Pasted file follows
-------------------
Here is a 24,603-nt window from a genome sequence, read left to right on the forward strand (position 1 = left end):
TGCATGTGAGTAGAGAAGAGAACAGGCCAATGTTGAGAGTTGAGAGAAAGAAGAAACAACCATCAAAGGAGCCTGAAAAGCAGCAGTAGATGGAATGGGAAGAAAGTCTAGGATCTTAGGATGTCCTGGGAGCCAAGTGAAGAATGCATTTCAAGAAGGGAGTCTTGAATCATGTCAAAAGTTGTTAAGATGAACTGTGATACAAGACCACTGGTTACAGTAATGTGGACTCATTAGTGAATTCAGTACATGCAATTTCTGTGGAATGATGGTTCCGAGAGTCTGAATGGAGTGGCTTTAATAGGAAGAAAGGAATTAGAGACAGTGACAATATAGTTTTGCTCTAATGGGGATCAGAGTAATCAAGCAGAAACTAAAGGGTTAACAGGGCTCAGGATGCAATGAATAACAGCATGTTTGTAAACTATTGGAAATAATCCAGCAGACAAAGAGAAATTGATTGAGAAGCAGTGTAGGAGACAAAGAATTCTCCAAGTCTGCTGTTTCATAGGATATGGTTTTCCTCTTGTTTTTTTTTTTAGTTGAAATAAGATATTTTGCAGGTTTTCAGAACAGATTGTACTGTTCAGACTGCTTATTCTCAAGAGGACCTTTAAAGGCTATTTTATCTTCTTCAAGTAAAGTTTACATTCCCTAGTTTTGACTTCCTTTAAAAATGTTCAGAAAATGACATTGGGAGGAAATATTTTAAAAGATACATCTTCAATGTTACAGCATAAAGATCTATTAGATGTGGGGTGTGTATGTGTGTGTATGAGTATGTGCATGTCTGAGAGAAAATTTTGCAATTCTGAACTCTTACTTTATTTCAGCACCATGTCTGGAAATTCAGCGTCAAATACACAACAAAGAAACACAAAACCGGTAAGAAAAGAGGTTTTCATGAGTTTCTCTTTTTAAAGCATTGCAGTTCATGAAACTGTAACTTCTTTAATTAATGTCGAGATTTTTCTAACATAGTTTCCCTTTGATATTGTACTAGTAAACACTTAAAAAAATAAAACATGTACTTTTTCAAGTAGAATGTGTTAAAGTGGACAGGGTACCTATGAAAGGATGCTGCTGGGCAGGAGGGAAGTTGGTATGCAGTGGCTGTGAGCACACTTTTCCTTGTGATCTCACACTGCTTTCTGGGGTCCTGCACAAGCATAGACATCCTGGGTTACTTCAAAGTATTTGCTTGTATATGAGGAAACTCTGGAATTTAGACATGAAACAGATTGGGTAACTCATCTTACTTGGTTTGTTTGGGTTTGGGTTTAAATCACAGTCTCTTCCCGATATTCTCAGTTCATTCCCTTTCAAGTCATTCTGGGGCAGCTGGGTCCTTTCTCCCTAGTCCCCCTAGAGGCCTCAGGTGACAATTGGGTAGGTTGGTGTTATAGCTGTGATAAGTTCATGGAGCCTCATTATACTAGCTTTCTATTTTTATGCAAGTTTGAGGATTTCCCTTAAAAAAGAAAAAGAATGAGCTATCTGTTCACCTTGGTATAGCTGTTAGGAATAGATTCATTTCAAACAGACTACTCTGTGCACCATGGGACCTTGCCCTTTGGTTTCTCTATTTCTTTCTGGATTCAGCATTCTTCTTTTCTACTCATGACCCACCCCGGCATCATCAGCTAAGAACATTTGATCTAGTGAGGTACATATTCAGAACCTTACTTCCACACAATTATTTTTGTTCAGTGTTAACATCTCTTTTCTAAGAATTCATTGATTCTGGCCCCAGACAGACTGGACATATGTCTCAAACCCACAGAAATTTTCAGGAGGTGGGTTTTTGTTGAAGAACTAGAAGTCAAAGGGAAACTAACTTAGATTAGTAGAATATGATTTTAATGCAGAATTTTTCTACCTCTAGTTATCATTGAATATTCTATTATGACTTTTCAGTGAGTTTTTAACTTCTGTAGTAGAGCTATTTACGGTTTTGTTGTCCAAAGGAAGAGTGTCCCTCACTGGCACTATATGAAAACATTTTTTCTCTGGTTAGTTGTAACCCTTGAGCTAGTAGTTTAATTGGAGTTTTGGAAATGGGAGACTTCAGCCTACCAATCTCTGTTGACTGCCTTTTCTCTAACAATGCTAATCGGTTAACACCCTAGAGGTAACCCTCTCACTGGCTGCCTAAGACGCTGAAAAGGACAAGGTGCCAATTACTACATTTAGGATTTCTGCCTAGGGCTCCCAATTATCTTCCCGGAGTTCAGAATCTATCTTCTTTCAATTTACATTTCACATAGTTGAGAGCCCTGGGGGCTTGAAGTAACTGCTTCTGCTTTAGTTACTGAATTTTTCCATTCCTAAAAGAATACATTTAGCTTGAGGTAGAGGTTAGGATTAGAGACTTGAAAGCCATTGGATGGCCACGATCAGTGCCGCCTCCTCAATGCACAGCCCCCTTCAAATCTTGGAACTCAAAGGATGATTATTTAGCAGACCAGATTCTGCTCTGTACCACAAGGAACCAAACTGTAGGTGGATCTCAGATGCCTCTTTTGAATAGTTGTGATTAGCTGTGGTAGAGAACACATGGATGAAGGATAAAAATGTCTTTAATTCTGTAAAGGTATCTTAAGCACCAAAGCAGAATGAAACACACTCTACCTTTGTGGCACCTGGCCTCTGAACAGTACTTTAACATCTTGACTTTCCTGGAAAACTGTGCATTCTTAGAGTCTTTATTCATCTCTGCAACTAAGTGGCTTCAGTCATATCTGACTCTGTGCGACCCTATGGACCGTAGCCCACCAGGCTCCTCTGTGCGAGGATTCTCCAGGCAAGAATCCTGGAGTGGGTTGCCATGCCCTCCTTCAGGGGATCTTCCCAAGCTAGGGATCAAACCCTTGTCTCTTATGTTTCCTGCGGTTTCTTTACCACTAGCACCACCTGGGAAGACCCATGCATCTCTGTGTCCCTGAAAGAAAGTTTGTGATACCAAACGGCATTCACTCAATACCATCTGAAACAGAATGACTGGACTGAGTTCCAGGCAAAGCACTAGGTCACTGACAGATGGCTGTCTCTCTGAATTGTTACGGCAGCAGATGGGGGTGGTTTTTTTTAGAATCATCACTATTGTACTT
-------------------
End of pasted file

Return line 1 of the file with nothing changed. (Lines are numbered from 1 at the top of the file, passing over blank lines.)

Here is a 24,603-nt window from a genome sequence, read left to right on the forward strand (position 1 = left end):